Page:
How to Write a Professional Bio

Are you trying to get noticed by clients or hiring managers? In these unprecedented times, more professionals are looking for work than ever, whether it’s a side gig or an unexpected job search. Perhaps you are taking this unexpected opportunity to focus on growing your network and positioning yourself for your next career move.

No matter what your current situation, having a professional bio can help you stand out from the crowd by showcasing a bit about who you are and what you strive for in your work. You can post your professional bio on your personal website, your personal blog, your company’s website, your professional portfolio, your LinkedIn “about” section, your Facebook business page and on other social media pages such as Instagram.

However, writing a professional biography is easier said than done. It can feel awkward to write about yourself and express your worth fluently, so here are some tips that will help you get the process started. Here are some essential elements in any professional bio:

— Your name and professional title.

— What you do in your current position.

— Your branding statement.

— One to two outstanding professional accomplishments with measurable results.

— One to two personal details to describe your personality.

[Read: 5 Leadership Styles for the Workplace.]

While the length of your bio will vary depending on where you are wanting to publish it, using that outline of elements will help you create a complete bio. For example, if you post your bio in your “about” section on LinkedIn, you are limited to about 2,000 characters; your own website could include a lengthier bio in its own page. A short professional bio would work best on your social media pages; consider including your professional title and branding statement.

How to Start a Biography

You may be wondering how to start a biography. You may know who you are professionally, but it can be hard to articulate this clearly and precisely, especially in writing. To start, create an outline of what you want to include in your bio using the elements above. You can use your resume and other documents where you’ve tracked your professional accomplishments to help you, but avoid copying and pasting from there.

You can also look up the professional bios of successful professionals that you admire. What items do they include? What impresses you about their bios? While you don’t want to copy their bios, you can take note of the elements that speak to you and then try to emulate that in your own bio.

To help you come across authentically in your bio, think about what you would say out loud to someone if they asked you about the items on the list above. For example, how would you explain what you do for work or what your branding statement is? Write down what you would say. This can help you to “see” your voice on paper.

Keep in mind that, generally, a professional bio should be written in third person, especially if it’s for a company website. However, there are exceptions to this. For example, your “about” section on LinkedIn should be written in first person.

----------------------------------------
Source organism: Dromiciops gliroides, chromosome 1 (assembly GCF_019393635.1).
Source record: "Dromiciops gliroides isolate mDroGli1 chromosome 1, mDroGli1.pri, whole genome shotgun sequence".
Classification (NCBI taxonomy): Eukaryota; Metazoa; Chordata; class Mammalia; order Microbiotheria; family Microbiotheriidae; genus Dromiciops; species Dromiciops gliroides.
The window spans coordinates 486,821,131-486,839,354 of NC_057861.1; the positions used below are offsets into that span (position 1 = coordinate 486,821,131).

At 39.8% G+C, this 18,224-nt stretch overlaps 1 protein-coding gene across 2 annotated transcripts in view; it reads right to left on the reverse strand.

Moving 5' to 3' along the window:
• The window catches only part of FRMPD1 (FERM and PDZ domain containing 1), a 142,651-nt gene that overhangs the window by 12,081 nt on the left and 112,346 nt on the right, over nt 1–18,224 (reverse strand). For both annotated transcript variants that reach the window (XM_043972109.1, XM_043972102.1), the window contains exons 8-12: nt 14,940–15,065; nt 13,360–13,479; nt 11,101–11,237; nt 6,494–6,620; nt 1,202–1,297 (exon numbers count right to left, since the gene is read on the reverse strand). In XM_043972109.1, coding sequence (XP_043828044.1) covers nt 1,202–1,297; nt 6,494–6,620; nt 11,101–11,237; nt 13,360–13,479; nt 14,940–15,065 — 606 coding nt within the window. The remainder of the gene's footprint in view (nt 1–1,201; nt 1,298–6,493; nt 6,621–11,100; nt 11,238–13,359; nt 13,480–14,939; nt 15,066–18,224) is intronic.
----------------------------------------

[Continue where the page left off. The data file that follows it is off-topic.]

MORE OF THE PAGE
Your Name and Professional Title

Include your full name and your title. If you don’t have a job currently, list your last title or what you are certified for. For example: John Doe, Marketing Director.

[Read: Jobs After College for Recent Graduates.]

What You Do in Your Current Position

This helps the reader understand what you do and if you would be a good fit for their organization. For example: John specializes in all forms of digital marketing including social media marketing, online advertising and search engine optimization.

List Your Branding Statement

This is a sentence or two that reflects your professional values and how you stand out from others in the industry. For example: John is diligent and adapts seamlessly to constantly evolving processes and technologies. This allows him to provide the best service possible to his customers.

List Outstanding Professional Accomplishments

Listing a few accomplishments allows readers to understand your level of expertise and how you positively contribute to your organization or industry. Examples could include how you have helped the company save money, increased visibility or attained positive results for your clients.

List Personal Details

Listing a few personal details can help the reader connect with you on a more personal level. If they connect with you, they will be more likely to reach out to you. Examples could include hobbies, pets, a favorite movie or interesting details about your background. Of course, make sure that you feel comfortable with any personal details that you choose to share with your readers.

[See: 15 Best Remote Working Jobs.]

How to Write a Bio for Work

If your company has asked you to write a professional bio for their webpage, make sure you include the requested elements. If you are unsure, ask your supervisor for additional information. Also, check the “about” page of your company and take note of what those in higher positions have included in their bios. Try to follow that same format and order of information. This shows attention to detail on your part and also speaks to your professional worth.

When you have finished your professional bio, ask someone you trust to proofread it for grammatical errors and clarity.

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How to Write a Professional Bio originally appeared on usnews.com

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